The balance between the weather’s deep rich fertile soil made the middle countries ideal for farming and growing food crops. Middle Colonies focused on crops like wheat, rye, corn (maize), and other grains with plenty left to feed the colonies and export to the British empire. Therefore middle colonies were also called breadbasket colonies.
With two of the main rivers Hudson River and the Delaware River, many long and wide rivers were used for agriculture. The fertile lands helped farmers to raise livestock, including pigs and cows.
The economy in Middle Colonies
Middle colonies served as important distribution centers in the English mercantile system. Thanks to the ideal weather condition, they could sell and export extra crops to others. Many farmers built flour mills. They ground wheat into flour and shipped it to England.
Many artisans were good at making products by hand in the middle colonies. Some artisans included blacksmiths, coopers, and cobblers. Children and young men became apprentices and worked with the master artisans, learning the trade with the hopes of earning a living by this trade someday.
The climate of middle colonies
A notable characteristic of the middle colonies is their seasonal climate. They had a mild climate with warm summers and mild winters. Longer summers gave more sun and lots of rain. With two of the main rivers Hudson River and Delaware river, the land ranged from coastal plains, hills, and mountains further inland.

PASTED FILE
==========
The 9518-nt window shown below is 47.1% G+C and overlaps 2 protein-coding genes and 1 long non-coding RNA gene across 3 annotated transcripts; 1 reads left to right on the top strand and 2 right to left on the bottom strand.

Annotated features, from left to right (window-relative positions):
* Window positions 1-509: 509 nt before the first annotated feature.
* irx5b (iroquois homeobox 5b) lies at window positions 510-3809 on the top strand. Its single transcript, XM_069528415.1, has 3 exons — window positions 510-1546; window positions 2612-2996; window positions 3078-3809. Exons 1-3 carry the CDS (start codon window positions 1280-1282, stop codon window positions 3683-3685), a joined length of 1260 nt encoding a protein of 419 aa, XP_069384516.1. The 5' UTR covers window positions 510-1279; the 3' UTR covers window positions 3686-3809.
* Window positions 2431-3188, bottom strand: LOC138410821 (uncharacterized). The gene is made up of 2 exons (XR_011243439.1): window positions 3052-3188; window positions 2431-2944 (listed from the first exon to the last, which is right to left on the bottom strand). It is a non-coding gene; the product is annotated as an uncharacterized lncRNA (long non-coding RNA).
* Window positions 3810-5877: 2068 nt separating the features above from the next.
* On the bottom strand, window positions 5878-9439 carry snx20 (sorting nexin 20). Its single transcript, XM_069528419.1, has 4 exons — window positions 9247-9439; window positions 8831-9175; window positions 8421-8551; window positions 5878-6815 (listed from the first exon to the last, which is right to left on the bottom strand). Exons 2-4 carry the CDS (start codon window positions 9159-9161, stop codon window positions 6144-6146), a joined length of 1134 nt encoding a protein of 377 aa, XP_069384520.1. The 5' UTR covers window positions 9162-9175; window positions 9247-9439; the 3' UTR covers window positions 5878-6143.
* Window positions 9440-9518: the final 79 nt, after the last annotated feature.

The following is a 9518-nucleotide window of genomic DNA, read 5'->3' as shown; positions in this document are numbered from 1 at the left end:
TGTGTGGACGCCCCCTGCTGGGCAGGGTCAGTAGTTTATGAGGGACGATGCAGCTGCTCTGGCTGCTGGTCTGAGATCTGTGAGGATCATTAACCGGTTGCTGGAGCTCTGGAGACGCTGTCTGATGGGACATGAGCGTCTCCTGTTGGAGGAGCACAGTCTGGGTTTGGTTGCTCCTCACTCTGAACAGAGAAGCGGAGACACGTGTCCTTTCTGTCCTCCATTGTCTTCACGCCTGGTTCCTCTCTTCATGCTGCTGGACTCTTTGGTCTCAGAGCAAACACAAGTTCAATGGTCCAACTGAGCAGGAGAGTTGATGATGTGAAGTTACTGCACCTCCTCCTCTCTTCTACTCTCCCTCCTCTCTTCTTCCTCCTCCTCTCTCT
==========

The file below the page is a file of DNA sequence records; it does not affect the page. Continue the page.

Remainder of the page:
The weather is moderate throughout the year in the coastal region of the middle colonies. The area is influenced by the warm waters of the Gulf Stream and has a climate similar to that of southern England. So the weather in the winter is mild, and summer is warm with high humidity.
In general, the climate of the middle colonies ranges from 71 to 32 degrees. In summer, the average temperature is 74 degrees, and 57% of the days are sunny.
How did people in middle colonies adjust to the weather?
People in middle colonies built brick buildings due to the amount of clay along the riverbanks. Some houses were two-and-a-half to three stories high with steep roofs having shops and homes at the same building. However, houses towards the countryside were made of logs and chinked with moss or mud. They spend a lot of time in these houses.
When outdoor air temperatures dropped during the hot weather, they would open their houses to the cool breezes and store up coolness for the next day in the dirt or stone floors and the massive fireplace and chimney. They drank a lot of water to keep themselves hydrated. They did simple lifestyle changes like wearing light clothing to stay cool during the hot summer months.
Middle colonies did not have heaters to heat them during winter. So they used clothing to keep people warm. People wore thick layers of woolen clothing and often slept in them along with flannel nightshirts and caps on the coldest nights.
Before winter, they stock an ample supply of wood for the fireplace’s flames. On extremely cold nights, people slept near the fireplace. Rich people used heavy wool bed rugs and additional blankets to the bed.
As lifestyle changes, they become very active during winter. To remove the snow, some people hired horse-drawn carts and shovelers to work in conjunction with the plows, moved the plowed snow, and dumped it into rivers.